Friday, December 09, 2005

The Lion, The Witch, and the "Meh"

Full Disclosure: I am not a professional movie reviewer . . . which you might know from my recent reviews from the last month of Netflix selections. Also, I haven't seen any of The Chronicles of Narnia: The Lion, The Witch, and the Wardrobe (easily the most ridiculously long movie title in, like, forever . . . even in acronym form--TLTW&TW . . . someone get me a macro and a new type of punctuation).

But, what's up with TLTW&TW? Are YOU excited about it? Can you gauge the hype level? Usually I'm relatively up on these things, though, again, I'm not a professional.

I can't gauge opinions on TLTW&TW. I read the C.S. Lewis books when I was a kid, alongside Tolkien's work. I enjoyed them both, but I had a stronger love of Tolkien. However, there are obvious similarities between both book series and the authors. Tolkien and Lewis were Oxford University dons, both critiqued each others' work. But while Lewis' work always had a link to Christianity, Tolkien's Christian influences were buried deeper. His works reflected his academic leanings (linguistics and ancient myth) moreso than his faith. And Lewis' work was built to appeal to children much more obviously than Tolkien's grim tale of the One Ring.

So, is it the whiff of Christianity that has lessened the hype for TLTW&TW? I don't quite think that works, because not everyone knows about Lewis' faith--and it isn't overwhelming in the books.

I haven't been able to come up with a satisfactory answer until tonight when a interesting coincidence of situations combined together to provide a possible theory. The new issue of Entertainment Weekly reached my doorstep with a cover featuring TLTW&TW. Inside the issue is a story on the movie, alongside a review of Peter Jackson's new movie (and follow up to his blockbuster interpretation of Tolkien--King Kong.) The fact that TLTW&TW didn't get a cover until the day that the movie releases says a lot about the failure of marketing for this film. I don't have exact numbers, but I know that Jackson's LOTR and the Harry Potter franchise got at least one, more like two covers in the weeks approaching the release date.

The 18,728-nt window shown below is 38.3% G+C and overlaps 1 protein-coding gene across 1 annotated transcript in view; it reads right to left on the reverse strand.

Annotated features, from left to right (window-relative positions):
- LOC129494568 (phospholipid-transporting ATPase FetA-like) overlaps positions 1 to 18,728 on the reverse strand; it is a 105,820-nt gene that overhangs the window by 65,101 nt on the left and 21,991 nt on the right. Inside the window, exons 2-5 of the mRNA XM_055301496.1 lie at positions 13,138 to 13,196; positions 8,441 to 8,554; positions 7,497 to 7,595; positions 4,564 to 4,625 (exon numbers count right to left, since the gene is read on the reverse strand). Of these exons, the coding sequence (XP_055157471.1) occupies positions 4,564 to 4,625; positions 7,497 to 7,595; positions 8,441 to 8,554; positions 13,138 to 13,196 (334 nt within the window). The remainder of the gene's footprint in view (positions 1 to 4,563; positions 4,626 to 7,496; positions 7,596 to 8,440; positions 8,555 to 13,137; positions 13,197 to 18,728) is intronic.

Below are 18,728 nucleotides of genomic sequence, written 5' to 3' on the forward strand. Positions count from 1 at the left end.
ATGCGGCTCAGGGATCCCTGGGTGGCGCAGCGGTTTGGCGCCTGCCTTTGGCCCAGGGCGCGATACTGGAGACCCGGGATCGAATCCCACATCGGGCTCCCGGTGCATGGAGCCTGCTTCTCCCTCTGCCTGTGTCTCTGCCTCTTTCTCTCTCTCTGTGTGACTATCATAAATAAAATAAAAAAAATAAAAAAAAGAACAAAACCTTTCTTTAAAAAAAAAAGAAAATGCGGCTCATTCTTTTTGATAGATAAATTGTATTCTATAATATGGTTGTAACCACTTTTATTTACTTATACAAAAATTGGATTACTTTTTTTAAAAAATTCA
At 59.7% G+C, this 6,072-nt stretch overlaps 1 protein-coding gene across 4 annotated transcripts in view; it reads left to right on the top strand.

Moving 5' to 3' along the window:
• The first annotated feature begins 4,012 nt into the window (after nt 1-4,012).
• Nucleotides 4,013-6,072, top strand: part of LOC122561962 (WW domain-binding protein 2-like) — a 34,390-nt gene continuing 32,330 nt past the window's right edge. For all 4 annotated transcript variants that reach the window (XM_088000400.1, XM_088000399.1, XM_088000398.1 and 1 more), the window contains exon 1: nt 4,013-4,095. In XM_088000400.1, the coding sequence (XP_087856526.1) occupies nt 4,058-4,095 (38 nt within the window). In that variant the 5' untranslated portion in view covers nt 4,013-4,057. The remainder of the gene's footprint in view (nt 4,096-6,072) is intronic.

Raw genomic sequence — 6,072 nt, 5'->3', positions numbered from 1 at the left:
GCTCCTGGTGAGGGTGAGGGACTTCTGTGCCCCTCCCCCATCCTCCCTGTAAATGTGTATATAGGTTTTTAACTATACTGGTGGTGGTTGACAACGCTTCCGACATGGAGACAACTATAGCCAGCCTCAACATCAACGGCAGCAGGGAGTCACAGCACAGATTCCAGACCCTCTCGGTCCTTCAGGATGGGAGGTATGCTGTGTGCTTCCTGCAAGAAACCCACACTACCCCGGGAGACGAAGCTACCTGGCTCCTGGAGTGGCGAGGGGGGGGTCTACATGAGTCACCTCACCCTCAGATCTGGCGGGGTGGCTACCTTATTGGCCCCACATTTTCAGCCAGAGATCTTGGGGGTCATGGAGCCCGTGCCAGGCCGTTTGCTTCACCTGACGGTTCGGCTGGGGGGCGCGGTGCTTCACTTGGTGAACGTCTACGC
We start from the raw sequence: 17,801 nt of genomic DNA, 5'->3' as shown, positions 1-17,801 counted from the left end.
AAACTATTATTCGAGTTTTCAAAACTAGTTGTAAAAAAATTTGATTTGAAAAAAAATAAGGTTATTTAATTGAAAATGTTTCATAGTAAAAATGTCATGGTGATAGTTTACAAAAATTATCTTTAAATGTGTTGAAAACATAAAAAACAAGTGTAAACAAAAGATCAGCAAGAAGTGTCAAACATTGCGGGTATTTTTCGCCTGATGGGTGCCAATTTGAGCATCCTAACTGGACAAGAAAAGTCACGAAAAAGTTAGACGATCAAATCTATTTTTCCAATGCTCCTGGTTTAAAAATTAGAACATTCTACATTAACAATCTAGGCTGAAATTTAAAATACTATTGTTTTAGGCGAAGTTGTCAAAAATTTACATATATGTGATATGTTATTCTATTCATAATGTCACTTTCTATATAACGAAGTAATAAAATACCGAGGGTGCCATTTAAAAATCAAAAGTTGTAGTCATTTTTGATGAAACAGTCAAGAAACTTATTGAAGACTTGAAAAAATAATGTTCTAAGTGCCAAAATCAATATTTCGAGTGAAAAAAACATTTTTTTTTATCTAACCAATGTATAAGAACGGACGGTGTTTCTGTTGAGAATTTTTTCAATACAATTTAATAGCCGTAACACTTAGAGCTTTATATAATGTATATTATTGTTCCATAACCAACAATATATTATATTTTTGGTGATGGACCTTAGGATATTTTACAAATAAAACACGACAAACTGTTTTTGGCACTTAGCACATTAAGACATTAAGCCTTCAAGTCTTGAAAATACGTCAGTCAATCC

But, back to figuring out why TLTW&TW hasn't' quite captured the public's imagination. The movie reviews of each film provide a clue--here are some excerpts:

On Narnia: "In the lavish, spirited, at times naggingly literal movie version of the hugely popular first Narnia film you're often aware that you're watching child actors roam through a land of concocted creatures and special effects."

On Kong: "The new King Kong is a virtuoso demonstration of the industry's most astonishing advances in computer animation--Kong himself . . . appears as fully real as the luminous, earthy Watts . . . . But what resonates is the story, which is a very human tale of compassion, greed, loss, bravery, creativity, foolishness, and love."

Let's pause for a moment and think about what you've just read. One movie fails to capture the wonder of a children's classic because the artifice can't be overcome by the story. The other movie succeeds mightily, even though it is essentially about a huge monkey tearing shit up. How can this be? I think the answer is, partly, Peter Jackson . . . or more precisely, the people he works with.

Both movies demand and rely upon massive amounts of special effects. But Jackson succeeds where Andrew Adamson missed because Jackson's co producers Fran Walsh and Philippa Boyens don't care about technical stuff. These two women (that condensed and simplified Tolkien's 1000+ pages) helped create the story for Kong along with Jackson and they create story that Jackson finds a way to bring to life.


While everyone is lining up to praise King Kong, I've got to criticize the insane commercial for the movie that features the Coldplay song "Fix You." It is strange to see a movie set in the 1930s that is accompanied with a decidedly modern song. But, maybe the message is what matters. (Though Jack Thunder helpfully pointed out that it's not the only one.) I tried to link to a clip of the song, but couldn't do it. Go to the official movie site, click on the bottom menu item called Media, then click on TV spots. Select the one entitled "Alone" and revel in the weirdness.